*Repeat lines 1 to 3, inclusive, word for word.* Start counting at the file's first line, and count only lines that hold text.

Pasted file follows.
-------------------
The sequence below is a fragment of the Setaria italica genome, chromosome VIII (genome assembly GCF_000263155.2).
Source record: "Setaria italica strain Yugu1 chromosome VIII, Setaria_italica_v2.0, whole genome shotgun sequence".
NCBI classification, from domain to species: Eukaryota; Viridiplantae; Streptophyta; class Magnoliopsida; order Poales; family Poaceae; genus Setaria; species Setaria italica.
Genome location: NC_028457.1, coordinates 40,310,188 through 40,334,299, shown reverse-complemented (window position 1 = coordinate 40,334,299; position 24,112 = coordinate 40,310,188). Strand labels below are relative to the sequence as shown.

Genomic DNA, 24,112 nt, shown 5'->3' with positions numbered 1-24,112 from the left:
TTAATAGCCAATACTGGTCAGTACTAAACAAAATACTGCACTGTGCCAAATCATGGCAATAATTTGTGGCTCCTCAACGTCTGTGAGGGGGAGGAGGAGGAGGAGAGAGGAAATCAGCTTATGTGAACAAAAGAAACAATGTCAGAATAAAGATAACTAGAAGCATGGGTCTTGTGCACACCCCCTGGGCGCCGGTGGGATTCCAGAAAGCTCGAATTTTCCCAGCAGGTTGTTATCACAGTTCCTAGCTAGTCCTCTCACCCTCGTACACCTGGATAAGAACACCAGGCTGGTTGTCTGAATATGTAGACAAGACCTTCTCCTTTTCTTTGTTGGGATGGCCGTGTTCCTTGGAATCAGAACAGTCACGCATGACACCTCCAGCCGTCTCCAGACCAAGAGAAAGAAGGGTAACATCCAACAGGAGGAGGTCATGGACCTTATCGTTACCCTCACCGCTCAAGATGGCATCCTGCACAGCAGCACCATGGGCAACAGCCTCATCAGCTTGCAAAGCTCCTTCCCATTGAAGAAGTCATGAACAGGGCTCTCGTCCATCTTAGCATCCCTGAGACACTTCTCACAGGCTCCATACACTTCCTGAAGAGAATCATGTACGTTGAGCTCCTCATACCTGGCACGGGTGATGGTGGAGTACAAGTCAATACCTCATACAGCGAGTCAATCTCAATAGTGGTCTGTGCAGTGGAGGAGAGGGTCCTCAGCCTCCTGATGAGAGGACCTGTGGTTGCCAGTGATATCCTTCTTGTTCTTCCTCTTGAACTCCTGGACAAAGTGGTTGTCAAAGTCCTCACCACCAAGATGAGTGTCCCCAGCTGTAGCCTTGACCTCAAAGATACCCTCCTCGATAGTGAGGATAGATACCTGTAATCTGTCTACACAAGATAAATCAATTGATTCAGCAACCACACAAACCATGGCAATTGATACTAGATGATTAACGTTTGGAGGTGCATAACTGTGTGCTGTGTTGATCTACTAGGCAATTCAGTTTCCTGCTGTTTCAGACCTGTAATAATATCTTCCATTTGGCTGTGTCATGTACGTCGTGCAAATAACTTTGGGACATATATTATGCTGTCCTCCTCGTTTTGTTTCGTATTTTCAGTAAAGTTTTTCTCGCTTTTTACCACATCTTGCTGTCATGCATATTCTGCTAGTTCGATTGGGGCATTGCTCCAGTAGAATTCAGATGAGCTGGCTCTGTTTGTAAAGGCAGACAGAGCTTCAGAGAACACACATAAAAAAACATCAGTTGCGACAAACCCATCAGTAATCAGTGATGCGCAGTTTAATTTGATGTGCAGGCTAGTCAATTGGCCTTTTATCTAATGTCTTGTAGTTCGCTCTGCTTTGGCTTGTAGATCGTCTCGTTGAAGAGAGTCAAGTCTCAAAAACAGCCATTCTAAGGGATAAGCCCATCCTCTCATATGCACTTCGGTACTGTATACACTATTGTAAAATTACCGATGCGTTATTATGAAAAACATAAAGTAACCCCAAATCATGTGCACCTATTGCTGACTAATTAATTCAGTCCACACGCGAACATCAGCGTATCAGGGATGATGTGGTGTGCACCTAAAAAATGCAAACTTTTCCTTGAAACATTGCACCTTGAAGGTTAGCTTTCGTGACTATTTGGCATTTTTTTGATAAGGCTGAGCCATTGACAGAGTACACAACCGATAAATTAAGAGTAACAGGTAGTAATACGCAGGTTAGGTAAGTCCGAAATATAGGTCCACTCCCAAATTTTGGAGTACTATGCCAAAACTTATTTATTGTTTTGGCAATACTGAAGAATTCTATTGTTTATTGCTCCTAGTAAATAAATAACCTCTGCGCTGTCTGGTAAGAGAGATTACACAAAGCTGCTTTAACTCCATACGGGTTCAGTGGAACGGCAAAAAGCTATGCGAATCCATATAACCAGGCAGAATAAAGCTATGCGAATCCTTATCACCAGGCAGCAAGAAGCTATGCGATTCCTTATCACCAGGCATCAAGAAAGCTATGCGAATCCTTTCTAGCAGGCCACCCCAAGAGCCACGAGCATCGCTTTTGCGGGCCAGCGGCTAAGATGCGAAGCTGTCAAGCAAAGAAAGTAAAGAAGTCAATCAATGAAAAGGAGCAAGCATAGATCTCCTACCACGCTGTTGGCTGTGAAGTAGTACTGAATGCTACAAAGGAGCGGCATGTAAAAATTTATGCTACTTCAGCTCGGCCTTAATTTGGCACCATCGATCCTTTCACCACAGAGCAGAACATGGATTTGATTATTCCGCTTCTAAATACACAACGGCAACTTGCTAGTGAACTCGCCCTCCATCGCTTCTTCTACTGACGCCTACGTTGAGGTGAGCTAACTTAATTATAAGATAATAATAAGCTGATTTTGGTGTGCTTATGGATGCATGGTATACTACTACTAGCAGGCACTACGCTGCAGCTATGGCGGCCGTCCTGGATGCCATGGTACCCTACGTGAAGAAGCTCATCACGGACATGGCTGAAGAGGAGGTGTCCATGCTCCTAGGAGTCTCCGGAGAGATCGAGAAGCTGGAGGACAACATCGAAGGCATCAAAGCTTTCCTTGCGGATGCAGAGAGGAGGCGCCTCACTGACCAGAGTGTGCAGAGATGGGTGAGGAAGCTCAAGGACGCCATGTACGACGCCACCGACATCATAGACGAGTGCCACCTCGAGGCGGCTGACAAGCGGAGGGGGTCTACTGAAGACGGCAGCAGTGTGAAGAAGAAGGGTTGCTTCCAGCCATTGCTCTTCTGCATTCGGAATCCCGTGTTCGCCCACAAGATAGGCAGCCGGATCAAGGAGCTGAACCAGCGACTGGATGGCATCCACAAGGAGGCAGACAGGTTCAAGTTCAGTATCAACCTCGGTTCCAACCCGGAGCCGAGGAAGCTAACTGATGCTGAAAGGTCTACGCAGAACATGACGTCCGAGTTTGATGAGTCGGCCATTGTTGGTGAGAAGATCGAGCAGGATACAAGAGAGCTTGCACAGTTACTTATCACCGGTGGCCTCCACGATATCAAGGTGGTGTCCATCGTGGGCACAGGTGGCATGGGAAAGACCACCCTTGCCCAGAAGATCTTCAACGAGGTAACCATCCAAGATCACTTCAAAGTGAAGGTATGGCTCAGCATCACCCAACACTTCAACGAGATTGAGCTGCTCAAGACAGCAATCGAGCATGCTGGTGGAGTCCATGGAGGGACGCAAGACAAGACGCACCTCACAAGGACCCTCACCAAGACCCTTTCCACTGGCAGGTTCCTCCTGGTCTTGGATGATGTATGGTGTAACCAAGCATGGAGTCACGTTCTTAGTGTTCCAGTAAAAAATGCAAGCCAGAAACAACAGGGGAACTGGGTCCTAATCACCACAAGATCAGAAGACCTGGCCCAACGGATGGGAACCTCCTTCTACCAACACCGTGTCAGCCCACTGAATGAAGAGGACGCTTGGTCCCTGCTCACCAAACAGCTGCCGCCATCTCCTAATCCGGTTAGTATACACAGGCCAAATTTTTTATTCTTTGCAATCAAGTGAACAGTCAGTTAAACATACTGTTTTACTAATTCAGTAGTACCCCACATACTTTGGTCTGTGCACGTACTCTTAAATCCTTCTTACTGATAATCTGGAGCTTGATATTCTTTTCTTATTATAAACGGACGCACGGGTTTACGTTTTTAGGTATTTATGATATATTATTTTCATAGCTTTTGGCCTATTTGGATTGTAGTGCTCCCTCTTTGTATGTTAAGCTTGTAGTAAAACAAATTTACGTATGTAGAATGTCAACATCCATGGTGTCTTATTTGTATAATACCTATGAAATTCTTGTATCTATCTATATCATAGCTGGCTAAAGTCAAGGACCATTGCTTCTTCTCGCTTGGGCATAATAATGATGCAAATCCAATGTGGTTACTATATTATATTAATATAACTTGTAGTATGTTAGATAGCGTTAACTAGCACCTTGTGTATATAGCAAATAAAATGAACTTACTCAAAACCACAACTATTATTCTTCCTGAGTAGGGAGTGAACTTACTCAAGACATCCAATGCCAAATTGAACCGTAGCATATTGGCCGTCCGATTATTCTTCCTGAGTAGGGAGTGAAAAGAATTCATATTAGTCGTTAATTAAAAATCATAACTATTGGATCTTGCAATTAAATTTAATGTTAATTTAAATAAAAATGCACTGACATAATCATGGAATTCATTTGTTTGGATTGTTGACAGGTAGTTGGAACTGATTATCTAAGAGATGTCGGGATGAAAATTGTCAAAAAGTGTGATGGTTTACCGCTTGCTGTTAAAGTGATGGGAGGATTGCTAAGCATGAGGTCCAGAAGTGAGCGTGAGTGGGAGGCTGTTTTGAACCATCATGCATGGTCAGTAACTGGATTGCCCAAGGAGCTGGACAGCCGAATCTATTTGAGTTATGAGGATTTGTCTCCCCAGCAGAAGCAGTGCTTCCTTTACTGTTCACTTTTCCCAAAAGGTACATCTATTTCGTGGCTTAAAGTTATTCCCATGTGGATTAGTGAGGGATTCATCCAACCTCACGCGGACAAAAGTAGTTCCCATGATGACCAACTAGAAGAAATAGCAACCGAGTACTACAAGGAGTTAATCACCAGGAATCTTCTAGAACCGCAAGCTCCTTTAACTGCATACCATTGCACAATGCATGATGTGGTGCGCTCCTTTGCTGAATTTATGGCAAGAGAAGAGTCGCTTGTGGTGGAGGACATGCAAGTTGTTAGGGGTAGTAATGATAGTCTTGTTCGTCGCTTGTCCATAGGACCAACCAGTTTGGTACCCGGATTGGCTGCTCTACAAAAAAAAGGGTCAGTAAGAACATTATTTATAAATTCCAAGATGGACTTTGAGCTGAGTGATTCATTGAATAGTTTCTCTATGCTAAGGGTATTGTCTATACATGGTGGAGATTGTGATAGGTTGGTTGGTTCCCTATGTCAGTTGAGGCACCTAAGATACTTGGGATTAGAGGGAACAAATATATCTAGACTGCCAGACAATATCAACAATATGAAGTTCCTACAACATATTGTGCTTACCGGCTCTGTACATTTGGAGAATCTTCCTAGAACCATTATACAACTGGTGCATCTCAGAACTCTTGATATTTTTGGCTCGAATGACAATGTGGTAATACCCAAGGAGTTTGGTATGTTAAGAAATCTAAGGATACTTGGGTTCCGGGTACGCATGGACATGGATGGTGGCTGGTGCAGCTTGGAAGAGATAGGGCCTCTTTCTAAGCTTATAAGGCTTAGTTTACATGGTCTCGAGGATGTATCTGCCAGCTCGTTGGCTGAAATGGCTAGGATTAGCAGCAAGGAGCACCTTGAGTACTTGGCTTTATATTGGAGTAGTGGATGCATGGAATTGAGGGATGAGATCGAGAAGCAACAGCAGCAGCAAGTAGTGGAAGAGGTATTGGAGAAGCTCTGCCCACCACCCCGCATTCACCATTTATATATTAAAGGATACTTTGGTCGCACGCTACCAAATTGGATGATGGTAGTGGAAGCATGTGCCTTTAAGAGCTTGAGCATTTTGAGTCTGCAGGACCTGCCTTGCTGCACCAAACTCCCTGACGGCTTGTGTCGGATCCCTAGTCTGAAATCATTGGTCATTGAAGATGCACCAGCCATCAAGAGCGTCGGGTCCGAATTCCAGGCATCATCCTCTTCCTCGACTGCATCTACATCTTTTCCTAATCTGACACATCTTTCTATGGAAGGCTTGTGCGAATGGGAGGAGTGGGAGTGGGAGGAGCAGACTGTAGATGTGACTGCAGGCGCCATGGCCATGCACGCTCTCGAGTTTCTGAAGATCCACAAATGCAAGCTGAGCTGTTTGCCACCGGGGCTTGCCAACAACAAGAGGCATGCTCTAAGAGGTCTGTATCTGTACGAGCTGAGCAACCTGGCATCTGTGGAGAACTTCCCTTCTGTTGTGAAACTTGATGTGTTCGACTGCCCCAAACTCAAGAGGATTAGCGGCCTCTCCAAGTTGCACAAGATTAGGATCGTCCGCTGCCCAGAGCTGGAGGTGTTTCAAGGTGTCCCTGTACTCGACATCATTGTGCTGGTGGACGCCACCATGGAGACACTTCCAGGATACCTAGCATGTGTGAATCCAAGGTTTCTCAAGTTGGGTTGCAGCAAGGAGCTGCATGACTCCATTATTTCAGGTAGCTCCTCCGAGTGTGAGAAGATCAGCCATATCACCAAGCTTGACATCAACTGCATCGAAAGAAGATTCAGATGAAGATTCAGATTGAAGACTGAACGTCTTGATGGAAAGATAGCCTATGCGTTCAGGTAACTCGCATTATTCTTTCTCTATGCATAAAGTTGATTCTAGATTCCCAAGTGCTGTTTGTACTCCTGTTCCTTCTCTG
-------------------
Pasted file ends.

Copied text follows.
The sequence below is a fragment of the Setaria italica genome, chromosome VIII (genome assembly GCF_000263155.2).
Source record: "Setaria italica strain Yugu1 chromosome VIII, Setaria_italica_v2.0, whole genome shotgun sequence".
NCBI classification, from domain to species: Eukaryota; Viridiplantae; Streptophyta; class Magnoliopsida; order Poales; family Poaceae; genus Setaria; species Setaria italica.